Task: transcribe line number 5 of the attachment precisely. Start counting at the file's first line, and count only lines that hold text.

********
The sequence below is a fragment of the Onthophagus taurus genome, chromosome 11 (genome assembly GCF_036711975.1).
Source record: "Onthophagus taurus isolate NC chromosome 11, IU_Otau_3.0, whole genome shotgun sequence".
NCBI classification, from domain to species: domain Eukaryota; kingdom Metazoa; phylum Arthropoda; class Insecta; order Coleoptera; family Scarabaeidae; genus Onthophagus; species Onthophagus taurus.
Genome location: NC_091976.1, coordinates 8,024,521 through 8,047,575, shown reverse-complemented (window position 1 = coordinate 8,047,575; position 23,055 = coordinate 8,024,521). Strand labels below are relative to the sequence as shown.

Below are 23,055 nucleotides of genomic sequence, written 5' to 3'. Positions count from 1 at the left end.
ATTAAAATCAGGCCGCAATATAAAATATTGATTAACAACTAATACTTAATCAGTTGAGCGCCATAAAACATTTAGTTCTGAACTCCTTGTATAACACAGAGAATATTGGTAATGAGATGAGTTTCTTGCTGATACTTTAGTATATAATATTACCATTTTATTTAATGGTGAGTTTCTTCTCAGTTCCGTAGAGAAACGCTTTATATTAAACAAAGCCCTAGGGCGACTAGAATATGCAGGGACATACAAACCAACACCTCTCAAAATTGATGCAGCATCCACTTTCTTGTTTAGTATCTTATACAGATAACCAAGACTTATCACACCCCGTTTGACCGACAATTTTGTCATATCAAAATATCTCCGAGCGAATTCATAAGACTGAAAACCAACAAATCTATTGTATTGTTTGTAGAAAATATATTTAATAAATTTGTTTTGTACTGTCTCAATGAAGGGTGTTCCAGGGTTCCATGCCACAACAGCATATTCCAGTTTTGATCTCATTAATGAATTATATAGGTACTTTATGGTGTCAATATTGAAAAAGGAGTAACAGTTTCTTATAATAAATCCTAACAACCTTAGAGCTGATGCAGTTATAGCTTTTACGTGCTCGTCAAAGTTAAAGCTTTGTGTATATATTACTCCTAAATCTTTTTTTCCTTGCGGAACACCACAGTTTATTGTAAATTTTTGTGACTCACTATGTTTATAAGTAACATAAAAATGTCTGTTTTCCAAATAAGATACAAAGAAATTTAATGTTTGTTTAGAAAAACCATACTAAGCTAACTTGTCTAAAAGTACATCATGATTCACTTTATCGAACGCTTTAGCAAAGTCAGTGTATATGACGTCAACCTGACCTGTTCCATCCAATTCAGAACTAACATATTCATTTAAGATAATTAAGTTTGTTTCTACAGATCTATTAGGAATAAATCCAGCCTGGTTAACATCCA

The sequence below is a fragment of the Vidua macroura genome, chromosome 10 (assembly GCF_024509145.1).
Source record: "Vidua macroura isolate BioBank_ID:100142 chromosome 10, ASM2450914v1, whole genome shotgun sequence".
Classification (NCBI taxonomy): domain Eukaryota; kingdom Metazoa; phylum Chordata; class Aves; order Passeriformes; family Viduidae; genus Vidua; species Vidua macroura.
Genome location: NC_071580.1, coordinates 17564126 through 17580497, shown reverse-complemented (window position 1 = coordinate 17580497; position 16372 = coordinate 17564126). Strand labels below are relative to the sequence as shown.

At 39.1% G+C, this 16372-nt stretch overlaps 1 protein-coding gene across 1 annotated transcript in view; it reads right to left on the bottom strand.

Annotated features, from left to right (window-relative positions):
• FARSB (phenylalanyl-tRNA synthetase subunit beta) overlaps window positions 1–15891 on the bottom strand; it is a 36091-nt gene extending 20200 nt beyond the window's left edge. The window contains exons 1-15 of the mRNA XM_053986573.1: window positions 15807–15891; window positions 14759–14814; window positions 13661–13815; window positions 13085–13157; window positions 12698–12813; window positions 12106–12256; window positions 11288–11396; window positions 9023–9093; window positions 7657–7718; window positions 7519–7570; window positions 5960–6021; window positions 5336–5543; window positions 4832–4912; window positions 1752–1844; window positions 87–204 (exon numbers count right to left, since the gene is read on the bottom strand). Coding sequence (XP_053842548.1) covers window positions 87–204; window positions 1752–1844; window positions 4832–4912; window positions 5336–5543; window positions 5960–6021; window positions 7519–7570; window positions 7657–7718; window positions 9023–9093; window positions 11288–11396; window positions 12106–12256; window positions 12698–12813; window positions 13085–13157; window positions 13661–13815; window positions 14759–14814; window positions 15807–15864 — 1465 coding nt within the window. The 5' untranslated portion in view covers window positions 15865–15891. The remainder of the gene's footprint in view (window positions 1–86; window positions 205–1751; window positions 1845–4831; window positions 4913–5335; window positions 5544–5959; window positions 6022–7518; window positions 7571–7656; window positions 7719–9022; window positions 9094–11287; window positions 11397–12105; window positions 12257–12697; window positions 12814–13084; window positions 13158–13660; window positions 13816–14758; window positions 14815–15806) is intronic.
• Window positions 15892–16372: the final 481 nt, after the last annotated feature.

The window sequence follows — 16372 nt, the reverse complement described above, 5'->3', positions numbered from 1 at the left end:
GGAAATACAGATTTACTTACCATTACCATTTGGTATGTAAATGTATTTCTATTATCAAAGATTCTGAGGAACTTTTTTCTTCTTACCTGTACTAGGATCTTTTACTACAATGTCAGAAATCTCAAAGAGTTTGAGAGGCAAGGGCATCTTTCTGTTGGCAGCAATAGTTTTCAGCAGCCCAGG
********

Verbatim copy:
Below are 23,055 nucleotides of genomic sequence, written 5' to 3'. Positions count from 1 at the left end.